OSHA guidelines extends beyond the office door. The legal and liability issues
associated with the home workplace require the specific definition of the
worksite within the home, as well as the tasks that are to be performed therein.
The best protection a company can provide itself is to recognize the potential
negative aspects of telecommuting and formulate an effective plan for
telecommuting employee selection, performance expectations, worksite
configuration, training and communication.
Telecommuting employees must be supported through the company culture in
addition to ongoing technical support, training and performance management.
Development of a telecommuting policy and procedure, as well as a well thought
out company-employee telecommuting agreement significantly reduce the risks and
drawbacks of telecommuting.
Specific call center telecommuting issues that deserve further consideration
- Performance measurement - use of ACD-based reporting and compensation
systems allows performance management that is equal to in-center agents.
- Loss of control - this issue plagues many managers, but in the call center
environment agent service observation via technical means is an established
management practice. Staffing systems and shift assignments function as well
for telecommuters as for in-center agents.
- Employee satisfaction - company telecommuting policy and procedure must
include a "career ladder" that protects the telecommuter from
being ignored, production incentives must be equal to in-center
counterparts, and training must be appropriately devised, scheduled and
reinforced for the telecommuter. Call center teaming must be reinforced
through in-office rotation and regular supervisor contact with the
- Security - in some industries (financial services, defense, high
technology) data security will be a primary concern. Fraud and infiltration
by organized crime can have a significant impact on a company's financial
status. Company policy and procedure must be used to address these
considerations. Most companies in this position believe that the integrity
of data security and company trust in their best employees are synonymous.
Data encryption techniques, while not foolproof, also deserve due
consideration before telecommuting systems are selected.
- Safety, ergonomics and OSHA - by selecting appropriate telecommuters with
adequate home office worksites, supplying ergonomically designed furniture
systems for telecommuter deployment, and carefully crafting the
company-telecommuter agreement, companies can define the workplace in the
home and protect themselves and the employee from excessive risk.
- Inability to sustain telecommuting programs - telecommuting programs
require ongoing program management, employee administration and management
attention if they are to be successful in the long run. While an attractive
work alternative, telecommuting can fail if ignored after initial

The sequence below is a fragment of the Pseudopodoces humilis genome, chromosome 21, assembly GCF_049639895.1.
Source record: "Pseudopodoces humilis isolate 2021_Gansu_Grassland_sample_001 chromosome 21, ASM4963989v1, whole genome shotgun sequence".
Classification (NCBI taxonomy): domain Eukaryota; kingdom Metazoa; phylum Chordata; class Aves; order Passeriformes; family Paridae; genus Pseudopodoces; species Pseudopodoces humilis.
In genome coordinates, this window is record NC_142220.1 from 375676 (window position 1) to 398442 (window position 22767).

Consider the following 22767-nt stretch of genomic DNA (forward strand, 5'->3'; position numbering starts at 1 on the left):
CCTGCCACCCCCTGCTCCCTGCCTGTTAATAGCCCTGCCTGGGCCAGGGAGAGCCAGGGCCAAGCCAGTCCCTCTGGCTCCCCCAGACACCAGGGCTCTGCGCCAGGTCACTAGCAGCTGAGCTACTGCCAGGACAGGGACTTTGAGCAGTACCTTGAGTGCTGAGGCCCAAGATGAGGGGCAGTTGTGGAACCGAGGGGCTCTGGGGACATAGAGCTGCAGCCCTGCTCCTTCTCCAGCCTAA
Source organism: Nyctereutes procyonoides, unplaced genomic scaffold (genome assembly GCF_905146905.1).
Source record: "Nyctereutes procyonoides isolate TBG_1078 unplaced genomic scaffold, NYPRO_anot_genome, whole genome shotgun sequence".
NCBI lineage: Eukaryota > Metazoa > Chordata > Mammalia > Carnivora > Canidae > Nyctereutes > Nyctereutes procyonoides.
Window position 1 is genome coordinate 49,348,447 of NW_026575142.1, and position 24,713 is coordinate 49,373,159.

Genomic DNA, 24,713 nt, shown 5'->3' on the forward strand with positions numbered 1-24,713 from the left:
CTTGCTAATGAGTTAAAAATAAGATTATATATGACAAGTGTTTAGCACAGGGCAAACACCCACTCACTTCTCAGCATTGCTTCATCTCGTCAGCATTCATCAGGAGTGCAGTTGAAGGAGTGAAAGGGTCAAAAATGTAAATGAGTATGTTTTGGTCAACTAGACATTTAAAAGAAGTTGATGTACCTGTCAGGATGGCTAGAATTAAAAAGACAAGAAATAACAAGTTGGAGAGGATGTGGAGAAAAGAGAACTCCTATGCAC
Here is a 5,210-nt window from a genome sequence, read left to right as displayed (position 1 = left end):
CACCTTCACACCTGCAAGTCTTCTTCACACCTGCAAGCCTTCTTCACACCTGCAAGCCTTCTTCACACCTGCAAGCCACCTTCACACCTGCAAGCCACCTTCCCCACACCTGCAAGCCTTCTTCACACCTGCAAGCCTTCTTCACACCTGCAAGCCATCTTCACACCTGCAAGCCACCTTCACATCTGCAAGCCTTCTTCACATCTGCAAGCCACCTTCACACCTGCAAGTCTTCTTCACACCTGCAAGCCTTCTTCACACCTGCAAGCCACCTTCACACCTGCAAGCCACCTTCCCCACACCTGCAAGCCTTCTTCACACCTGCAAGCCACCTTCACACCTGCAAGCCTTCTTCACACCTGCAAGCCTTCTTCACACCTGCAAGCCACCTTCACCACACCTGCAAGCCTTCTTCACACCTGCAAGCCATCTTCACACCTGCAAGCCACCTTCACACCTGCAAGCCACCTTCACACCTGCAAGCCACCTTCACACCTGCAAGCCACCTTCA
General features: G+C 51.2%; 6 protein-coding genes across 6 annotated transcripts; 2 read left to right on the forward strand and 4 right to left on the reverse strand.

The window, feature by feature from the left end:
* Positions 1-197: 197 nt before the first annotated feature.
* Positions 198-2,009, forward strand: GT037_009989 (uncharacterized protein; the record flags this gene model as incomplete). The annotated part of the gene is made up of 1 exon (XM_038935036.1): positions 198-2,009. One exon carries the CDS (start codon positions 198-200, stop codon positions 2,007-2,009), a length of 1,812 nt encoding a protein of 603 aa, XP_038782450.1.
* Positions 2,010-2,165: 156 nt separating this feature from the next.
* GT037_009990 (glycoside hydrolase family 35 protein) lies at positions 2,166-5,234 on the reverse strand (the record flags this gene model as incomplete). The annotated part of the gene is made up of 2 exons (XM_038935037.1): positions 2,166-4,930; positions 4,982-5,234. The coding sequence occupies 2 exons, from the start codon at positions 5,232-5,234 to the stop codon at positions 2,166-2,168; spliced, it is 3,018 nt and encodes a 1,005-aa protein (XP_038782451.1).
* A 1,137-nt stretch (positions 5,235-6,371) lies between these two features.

implementation. Recurring telecommuter training and ongoing telecommuter
support in all technical and human resource areas must become priorities for
operations management for long term program success.
IV. WHY TELECOMMUTING SHOULD BE A STRATEGIC PRIORITY FOR CALL CENTERS
- Leading companies in many industries are moving forward with telecommuting
programs and will attract those prospective employees who desire this
- Unit costs for calls handled are reduced for call center operations that
employ telecommuting (two to three agents can be equipped for telecommuting
for the same cost of one in-center position). This results in a better
cost/benefit ratio and return on investment, especially so for contracted
call handling firms where unit costs and call quality are significant
- Ability to handle unanticipated fluctuations in call arrival patterns as a
result of marketing efforts, product changes and external factors such as
competitors labor strikes and service disruptions.
- Telecommuting employees indirectly receive an average annual raise of
approximately $4,000 as a result of reduced commuting expenses, clothing,
lunches, etc., and at no cost to the employer.
- Total office space reductions and real estate cost containment at firms
that employ telecommuting provide for lower overhead cost structure. More
draconian measures, i.e. individual employee space allocation reductions,
are avoided or reduced.
- Customer Service Enhancement Quality of calls handled improves as the firm
has access to higher skilled workers.
- Flexibility in staffing allows the firm to handle more calls in the normal
call arrival pattern and reduce the percentage of calls that receive busy
signals or long queue time.
- Dependence on computer-based interactive voice response (IVR) systems is
reduced through increased availability of live agents. When given the